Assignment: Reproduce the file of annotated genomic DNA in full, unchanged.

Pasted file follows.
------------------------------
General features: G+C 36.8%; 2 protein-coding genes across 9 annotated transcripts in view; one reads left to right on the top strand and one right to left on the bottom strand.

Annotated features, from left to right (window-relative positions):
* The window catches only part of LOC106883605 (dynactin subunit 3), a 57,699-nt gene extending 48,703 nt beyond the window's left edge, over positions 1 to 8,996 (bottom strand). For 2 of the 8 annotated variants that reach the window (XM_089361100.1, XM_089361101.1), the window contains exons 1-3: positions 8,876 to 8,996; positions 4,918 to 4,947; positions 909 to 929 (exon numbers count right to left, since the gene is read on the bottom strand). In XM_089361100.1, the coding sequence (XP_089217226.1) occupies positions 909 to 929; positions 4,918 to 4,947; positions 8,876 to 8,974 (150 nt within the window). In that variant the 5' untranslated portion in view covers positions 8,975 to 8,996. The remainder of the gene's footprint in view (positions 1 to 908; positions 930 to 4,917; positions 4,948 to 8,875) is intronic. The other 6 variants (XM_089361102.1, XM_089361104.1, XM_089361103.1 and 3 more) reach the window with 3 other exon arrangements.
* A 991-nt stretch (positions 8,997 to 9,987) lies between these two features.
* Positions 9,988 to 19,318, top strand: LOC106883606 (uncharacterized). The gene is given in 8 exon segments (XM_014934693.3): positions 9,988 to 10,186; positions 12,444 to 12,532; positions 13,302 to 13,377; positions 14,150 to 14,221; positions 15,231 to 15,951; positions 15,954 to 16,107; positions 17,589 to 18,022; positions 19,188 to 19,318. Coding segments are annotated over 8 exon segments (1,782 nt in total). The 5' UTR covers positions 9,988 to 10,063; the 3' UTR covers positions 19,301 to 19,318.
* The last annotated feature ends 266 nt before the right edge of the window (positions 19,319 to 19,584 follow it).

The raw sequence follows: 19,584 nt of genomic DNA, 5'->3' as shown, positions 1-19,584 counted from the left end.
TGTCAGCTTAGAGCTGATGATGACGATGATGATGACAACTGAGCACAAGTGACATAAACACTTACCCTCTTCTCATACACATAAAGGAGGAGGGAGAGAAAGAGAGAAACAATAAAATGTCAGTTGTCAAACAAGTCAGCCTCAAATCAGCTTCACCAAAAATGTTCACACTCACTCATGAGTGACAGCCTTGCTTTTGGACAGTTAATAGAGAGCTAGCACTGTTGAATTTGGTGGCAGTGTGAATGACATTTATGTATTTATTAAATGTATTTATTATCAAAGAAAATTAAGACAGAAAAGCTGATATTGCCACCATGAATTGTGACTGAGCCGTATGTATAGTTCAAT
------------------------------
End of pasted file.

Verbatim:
General features: G+C 36.8%; 2 protein-coding genes across 9 annotated transcripts in view; one reads left to right on the top strand and one right to left on the bottom strand.

Annotated features, from left to right (window-relative positions):
* The window catches only part of LOC106883605 (dynactin subunit 3), a 57,699-nt gene extending 48,703 nt beyond the window's left edge, over positions 1 to 8,996 (bottom strand). For 2 of the 8 annotated variants that reach the window (XM_089361100.1, XM_089361101.1), the window contains exons 1-3: positions 8,876 to 8,996; positions 4,918 to 4,947; positions 909 to 929 (exon numbers count right to left, since the gene is read on the bottom strand). In XM_089361100.1, the coding sequence (XP_089217226.1) occupies positions 909 to 929; positions 4,918 to 4,947; positions 8,876 to 8,974 (150 nt within the window). In that variant the 5' untranslated portion in view covers positions 8,975 to 8,996. The remainder of the gene's footprint in view (positions 1 to 908; positions 930 to 4,917; positions 4,948 to 8,875) is intronic. The other 6 variants (XM_089361102.1, XM_089361104.1, XM_089361103.1 and 3 more) reach the window with 3 other exon arrangements.
* A 991-nt stretch (positions 8,997 to 9,987) lies between these two features.
* Positions 9,988 to 19,318, top strand: LOC106883606 (uncharacterized). The gene is given in 8 exon segments (XM_014934693.3): positions 9,988 to 10,186; positions 12,444 to 12,532; positions 13,302 to 13,377; positions 14,150 to 14,221; positions 15,231 to 15,951; positions 15,954 to 16,107; positions 17,589 to 18,022; positions 19,188 to 19,318. Coding segments are annotated over 8 exon segments (1,782 nt in total). The 5' UTR covers positions 9,988 to 10,063; the 3' UTR covers positions 19,301 to 19,318.
* The last annotated feature ends 266 nt before the right edge of the window (positions 19,319 to 19,584 follow it).

The raw sequence follows: 19,584 nt of genomic DNA, 5'->3' as shown, positions 1-19,584 counted from the left end.
TGTCAGCTTAGAGCTGATGATGACGATGATGATGACAACTGAGCACAAGTGACATAAACACTTACCCTCTTCTCATACACATAAAGGAGGAGGGAGAGAAAGAGAGAAACAATAAAATGTCAGTTGTCAAACAAGTCAGCCTCAAATCAGCTTCACCAAAAATGTTCACACTCACTCATGAGTGACAGCCTTGCTTTTGGACAGTTAATAGAGAGCTAGCACTGTTGAATTTGGTGGCAGTGTGAATGACATTTATGTATTTATTAAATGTATTTATTATCAAAGAAAATTAAGACAGAAAAGCTGATATTGCCACCATGAATTGTGACTGAGCCGTATGTATAGTTCAAT